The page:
Jogging presents 'Soon' an exhibition at the Still House

Thursday, 16 May 2013


Jogging presents 'Soon' an exhibition at the Still House, opening Friday May 24, 2013 from 6 - 9:00 pm.

After party music provided by Slava.


For most, the trip to the Still House is a lengthy one, poetically punctuated at the end of Brooklyn’s Van Brunt Street by a view of the Statue of Liberty standing in the Hudson River. Upon congratulating yourself for completing an hour-long MTA commute, one wonders how exponentially more relieved America’s immigrants were upon seeing that 19th century landmark after boating across an infinite expanse of water for weeks on end. Could our great-great-great-grandparents have imagined the industrialized country they’d build and the habits of consumption and production they’d pioneer would become so powerful, so globally ubiquitous that future residents would be returned to that same infinite aquatic expanse? We are potentially the first generation of people to begin making down payments on a hellacious environmental check that has long been deferred. Historically we owe the situation we are in to a false sense of permanence about our economies, lifestyles, and even our species itself. There is a pervasive sense of temporality in our present moment, though. We comment “you only live once” on videos of viral celebrities that disappear as quickly as they emerge, using cell phones that are obsolete within the year we purchase them. Through one lens, our digital lives are training us to care less about permanence, to focus our attention on the fleeting beauty of connectivity. But it’s hard to live in the moment, and the devices that could teach us how to do just that more often than not separate us from the reality we seek through them. There is a togetherness in the approaching catastrophe, one that threatens to level all political and religious difference as surely as it threatens to nullify the entirety of land space and the national distinctions that geography provides. It is perhaps more difficult to acknowledge the uniformity of the fate we march towards than the imminent catastrophe itself; to change is to admit defeat. Still today, when it rains, the waves crash freely into rocks feet away from Fairway Marketplace, tickling organic paninis on the unprotected patio eating area with a reminder the destruction they recently wrought. We imagine a time (perhaps now?) when Jogging will no longer need to labor over combining food items in irreverent ways to make sculptures, a time when the Atlantic Ocean will carry goods from Fairway up to the fourth floor, into the Still House, and create our work for us. Until then, we anticipate that impermanence in the art we create. Today’s lifeguards will be tomorrow’s installation photographers.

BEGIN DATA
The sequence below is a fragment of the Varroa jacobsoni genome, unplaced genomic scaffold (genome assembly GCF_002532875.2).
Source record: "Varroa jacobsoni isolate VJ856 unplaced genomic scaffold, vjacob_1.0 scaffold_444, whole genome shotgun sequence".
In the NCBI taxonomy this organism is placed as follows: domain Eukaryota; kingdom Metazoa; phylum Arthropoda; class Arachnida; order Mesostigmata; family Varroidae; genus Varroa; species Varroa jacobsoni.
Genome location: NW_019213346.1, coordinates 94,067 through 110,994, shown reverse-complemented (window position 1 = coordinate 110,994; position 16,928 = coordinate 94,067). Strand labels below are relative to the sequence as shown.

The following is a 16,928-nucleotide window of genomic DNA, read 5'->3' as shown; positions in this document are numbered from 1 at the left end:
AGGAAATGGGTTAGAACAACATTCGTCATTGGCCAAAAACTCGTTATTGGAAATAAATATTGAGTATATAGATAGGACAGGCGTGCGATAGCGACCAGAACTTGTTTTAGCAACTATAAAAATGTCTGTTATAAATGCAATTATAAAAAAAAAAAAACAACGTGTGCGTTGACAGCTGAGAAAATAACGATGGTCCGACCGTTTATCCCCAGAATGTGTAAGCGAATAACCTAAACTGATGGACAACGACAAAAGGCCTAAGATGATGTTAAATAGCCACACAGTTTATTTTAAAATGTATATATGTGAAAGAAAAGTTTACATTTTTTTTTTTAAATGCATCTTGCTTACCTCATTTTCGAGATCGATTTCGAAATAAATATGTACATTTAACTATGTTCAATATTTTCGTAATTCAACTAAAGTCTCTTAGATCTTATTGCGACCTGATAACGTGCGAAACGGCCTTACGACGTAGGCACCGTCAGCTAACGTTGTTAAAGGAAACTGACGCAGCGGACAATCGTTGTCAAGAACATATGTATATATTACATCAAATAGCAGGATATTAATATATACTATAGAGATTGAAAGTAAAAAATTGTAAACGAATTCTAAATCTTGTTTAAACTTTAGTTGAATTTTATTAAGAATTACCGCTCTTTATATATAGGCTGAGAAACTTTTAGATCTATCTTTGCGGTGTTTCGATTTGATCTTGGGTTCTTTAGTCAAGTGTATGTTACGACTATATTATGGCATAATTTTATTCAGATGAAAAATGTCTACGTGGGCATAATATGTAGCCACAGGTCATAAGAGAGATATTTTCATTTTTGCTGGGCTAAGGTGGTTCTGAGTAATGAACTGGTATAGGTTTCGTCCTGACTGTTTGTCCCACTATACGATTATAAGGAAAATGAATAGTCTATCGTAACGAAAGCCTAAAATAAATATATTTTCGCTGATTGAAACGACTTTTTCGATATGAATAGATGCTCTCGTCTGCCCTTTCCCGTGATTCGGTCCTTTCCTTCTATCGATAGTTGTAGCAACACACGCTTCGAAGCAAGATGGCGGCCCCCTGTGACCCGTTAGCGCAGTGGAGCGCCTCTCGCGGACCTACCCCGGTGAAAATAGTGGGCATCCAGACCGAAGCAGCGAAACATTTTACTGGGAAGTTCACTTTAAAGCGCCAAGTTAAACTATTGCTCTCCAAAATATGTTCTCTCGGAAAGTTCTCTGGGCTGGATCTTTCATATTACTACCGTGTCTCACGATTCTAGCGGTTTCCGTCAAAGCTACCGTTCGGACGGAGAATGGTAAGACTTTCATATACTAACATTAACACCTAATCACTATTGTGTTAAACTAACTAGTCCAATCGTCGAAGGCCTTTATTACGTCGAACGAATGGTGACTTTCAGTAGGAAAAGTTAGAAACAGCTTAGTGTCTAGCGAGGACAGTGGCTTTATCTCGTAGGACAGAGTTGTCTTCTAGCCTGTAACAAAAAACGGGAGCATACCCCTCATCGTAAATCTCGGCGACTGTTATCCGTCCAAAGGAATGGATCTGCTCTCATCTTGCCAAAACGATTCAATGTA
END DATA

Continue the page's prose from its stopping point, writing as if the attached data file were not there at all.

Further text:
Introduction to Jogging

Jogging is a context-driven art project consisting of 15 team members based in New York, Los Angeles, Chicago, and Oslo. Founded by Brad Troemel and Lauren Christiansen in 2009, Jogging started in response to the attention economy, lamenting the way laborious, long term artworks were drowned in the deluge of information flowing through the social media networks. A photograph of an artwork that required months of labor is given the same gravity as a photograph of a high school friend’s lunch decision, leading the artists to strategize more effective ways of creating and dispersing art in light of their mediated environment.